Religiosity and Terrorism: Evidence from Ramadan Fasting
Paul Raschky () and
Anthony Strittmatter ()
No 13257, CEPR Discussion Papers from C.E.P.R. Discussion Papers
This study examines the effect of religiosity on terrorism by focusing on one of the five pillars of Islam: Ramadan fasting. For identification, we exploit two facts: First, daily fasting from dawn to sunset during Ramadan is considered mandatory for most Muslims. Second, the Islamic calendar is not synchronized with the solar cycle. We find a robust negative effect of more intense Ramadan fasting on terrorist events within districts and country-years in predominantly Muslim countries. We argue that this effect partly operates through a decrease in public support for terrorism, which in turn reduces the operational capabilities of terrorist groups.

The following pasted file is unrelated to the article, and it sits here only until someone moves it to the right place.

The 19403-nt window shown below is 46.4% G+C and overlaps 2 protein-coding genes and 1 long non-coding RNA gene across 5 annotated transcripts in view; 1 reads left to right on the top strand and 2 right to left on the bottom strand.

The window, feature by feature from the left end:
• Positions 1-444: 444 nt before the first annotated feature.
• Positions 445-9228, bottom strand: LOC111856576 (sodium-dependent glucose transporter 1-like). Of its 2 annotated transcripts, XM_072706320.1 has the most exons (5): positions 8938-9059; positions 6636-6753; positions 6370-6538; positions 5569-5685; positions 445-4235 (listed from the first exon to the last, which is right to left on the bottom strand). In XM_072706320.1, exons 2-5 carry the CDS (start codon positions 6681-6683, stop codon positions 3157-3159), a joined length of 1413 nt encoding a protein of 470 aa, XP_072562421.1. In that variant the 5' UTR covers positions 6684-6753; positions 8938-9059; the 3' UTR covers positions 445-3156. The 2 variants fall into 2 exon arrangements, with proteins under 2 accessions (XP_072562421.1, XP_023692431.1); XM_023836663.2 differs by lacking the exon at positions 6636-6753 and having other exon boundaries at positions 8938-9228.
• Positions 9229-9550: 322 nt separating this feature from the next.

Keywords: economics of religion; Terrorism (search for similar items in EconPapers)
JEL-codes: D74 H56 Z12 (search for similar items in EconPapers)
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Working Paper: Religiosity and Terrorism: Evidence from Ramadan Fasting (2018)
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